On Thursday, it was a bad morning for SpaceX, either it’s not great one for Facebook’s space ambitions.
The rocket included the Amos-6 Satellite, which Facebook was expecting to use to beam internet to millions of people in faraway parts of the world(sub –Saharan Africa)SES, Which operates the satellite network the AMOS-6 was supposed to join, announced that deal in April.
Explosion SpaceX Falcon 9 and its AMOS-6 satellite shipment during a routine rocket firing in Cape Canaveral, Florida. The unnamed Falcon 9 had been scheduled to launch Saturday.
SpaceX CEO Elon Musk tweeted the explosion occurred during a “propellant fill operation” near the rocket’s upper-stage oxygen tank. “Per standard procedure, the pad was clear and there were no injuries,” he added.
A loss For Facebook:
The launch of AMOS-6 was collaboration between Facebook and French based satellite provider Eutelsat Communications, and would have been part of internet.org. Facebook and Eutelsat had a contract to lease the AMOS-6 satellite for $95 million over 5 years.
According to a post on his personal Facebook page, Facebook’s CEO Mark Zuckerberg declared the company’s plan to use the AMOS-6 and through the AMOS-6 satellite to provide internet coverage to “huge sections of West, East and Southern Africa.” on 5th Oct, 2015.
He also said that they are work with local partners across these regions to help societies begin accessing internet services provided through satellite.
As part of our collaboration with Eutelsat, a new satellite called AMOS-6 is going to provide internet coverage to large parts of Sub-Saharan Africa. The AMOS-6 satellite is under construction now and will launch in 2016 into a geostationary orbit that will cover large parts of West, East and Southern Africa. We’re going to work with local partners across these regions to help communities begin accessing internet services provided through satellite.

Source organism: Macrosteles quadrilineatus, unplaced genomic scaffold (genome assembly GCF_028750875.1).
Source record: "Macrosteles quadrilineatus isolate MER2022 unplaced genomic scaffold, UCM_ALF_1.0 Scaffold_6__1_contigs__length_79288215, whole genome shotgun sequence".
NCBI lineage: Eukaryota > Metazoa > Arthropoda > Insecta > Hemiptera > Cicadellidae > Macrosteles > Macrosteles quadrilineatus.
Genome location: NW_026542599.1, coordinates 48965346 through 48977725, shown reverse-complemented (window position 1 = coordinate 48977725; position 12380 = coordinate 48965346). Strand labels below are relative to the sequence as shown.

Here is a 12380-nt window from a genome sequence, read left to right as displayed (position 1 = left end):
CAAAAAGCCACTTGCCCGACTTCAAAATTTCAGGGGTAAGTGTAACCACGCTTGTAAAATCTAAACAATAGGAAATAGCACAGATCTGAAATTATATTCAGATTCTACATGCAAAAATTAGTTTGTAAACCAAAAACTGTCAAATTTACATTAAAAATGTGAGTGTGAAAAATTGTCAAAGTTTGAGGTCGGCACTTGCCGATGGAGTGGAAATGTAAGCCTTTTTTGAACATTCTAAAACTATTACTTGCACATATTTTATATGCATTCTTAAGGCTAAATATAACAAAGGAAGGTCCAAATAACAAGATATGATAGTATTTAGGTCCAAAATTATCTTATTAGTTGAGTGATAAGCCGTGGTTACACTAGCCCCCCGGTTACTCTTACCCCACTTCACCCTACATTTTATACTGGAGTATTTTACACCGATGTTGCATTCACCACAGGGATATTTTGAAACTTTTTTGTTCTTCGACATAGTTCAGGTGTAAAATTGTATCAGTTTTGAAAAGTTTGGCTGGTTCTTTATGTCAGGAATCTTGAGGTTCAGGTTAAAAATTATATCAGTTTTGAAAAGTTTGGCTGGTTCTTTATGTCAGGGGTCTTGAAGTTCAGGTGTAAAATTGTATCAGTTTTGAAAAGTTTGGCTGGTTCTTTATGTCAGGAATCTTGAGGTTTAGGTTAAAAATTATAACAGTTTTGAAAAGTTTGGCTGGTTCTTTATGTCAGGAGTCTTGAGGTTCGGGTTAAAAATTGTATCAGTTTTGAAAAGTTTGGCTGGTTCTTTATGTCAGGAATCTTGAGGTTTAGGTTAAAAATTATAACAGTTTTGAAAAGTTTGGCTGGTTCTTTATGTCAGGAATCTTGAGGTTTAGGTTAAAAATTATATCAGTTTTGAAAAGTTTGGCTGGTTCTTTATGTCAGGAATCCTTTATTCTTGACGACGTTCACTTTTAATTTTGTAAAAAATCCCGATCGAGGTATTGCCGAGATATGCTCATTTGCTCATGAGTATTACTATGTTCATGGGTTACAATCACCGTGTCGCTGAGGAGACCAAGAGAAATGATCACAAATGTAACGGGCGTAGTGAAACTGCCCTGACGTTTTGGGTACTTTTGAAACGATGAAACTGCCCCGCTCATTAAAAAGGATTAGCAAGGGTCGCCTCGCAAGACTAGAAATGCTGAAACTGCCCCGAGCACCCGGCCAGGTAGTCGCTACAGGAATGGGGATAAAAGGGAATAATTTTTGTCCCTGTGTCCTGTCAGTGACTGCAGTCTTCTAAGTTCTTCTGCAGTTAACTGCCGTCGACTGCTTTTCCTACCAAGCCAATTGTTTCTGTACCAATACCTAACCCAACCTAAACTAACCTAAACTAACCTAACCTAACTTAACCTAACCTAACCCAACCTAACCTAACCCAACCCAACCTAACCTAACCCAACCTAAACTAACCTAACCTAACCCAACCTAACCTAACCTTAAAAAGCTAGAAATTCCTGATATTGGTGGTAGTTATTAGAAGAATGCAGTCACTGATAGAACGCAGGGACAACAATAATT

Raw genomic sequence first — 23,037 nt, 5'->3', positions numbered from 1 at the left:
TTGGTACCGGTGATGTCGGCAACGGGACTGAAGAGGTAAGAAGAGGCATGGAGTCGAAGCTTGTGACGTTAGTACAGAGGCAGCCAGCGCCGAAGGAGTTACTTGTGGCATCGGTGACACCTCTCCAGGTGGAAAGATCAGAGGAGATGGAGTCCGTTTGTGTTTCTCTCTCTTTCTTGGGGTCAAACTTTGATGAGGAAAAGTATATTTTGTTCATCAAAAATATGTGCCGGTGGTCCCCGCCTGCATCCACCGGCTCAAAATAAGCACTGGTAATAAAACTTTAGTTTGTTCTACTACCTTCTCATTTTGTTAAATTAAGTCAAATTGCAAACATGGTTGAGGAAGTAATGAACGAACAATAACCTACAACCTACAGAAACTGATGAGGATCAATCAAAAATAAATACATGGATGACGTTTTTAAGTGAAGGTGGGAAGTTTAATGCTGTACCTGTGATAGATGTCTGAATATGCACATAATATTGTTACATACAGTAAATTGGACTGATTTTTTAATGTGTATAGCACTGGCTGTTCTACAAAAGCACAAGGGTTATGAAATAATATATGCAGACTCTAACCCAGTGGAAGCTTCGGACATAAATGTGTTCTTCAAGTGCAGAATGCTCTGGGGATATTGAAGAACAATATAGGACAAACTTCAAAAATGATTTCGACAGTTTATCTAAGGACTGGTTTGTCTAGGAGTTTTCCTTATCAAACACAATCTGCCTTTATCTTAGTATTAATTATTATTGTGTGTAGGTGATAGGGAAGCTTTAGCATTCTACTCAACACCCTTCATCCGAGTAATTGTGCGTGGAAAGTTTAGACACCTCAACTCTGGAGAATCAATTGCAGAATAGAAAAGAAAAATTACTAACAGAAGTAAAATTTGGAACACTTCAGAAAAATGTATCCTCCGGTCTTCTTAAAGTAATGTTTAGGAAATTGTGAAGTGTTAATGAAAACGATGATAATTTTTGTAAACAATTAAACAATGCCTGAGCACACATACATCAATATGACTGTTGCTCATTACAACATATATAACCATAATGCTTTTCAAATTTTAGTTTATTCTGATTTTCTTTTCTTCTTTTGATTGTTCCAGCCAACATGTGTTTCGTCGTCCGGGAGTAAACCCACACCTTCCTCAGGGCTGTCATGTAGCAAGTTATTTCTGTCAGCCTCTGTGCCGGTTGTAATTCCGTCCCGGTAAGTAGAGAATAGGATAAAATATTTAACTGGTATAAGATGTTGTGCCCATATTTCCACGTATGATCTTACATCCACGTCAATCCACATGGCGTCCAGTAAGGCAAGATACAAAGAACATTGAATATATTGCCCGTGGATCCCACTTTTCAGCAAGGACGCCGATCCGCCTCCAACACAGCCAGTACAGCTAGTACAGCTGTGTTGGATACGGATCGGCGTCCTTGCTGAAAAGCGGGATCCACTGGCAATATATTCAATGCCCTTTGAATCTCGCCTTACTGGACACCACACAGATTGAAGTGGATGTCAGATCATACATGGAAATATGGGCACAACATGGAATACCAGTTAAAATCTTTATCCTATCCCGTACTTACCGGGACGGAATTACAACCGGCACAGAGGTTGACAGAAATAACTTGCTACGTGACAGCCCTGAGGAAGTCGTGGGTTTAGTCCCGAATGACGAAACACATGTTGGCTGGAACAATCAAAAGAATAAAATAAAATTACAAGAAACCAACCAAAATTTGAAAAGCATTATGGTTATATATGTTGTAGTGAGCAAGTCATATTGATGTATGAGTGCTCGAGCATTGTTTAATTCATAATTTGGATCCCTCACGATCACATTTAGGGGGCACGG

This is just one of the innovations we’re working on to achieve our mission with Internet.org. Connectivity changes lives and communities. We’re going to keep working to connect the entire world even if that means looking beyond our planet.
The AMOS-6 satellite was owned by the Israeli-based satellite operator Space Communications and was built in collaboration with Israeli Space Industries. The satellite was estimated to cost $195 million when the plan to build it was first announced.
Currently, SpaceX has making progress on plans to reuse its Falcon 9 rocket boosters, among the successful straight landing of five spent boosters. Not any boosters have yet been used for a second flight.
The loss of Amos-6 could come as a blow to Spacecom, which saw its stock drop in late November 2015 when its AMOS-5 satellite failed while in track.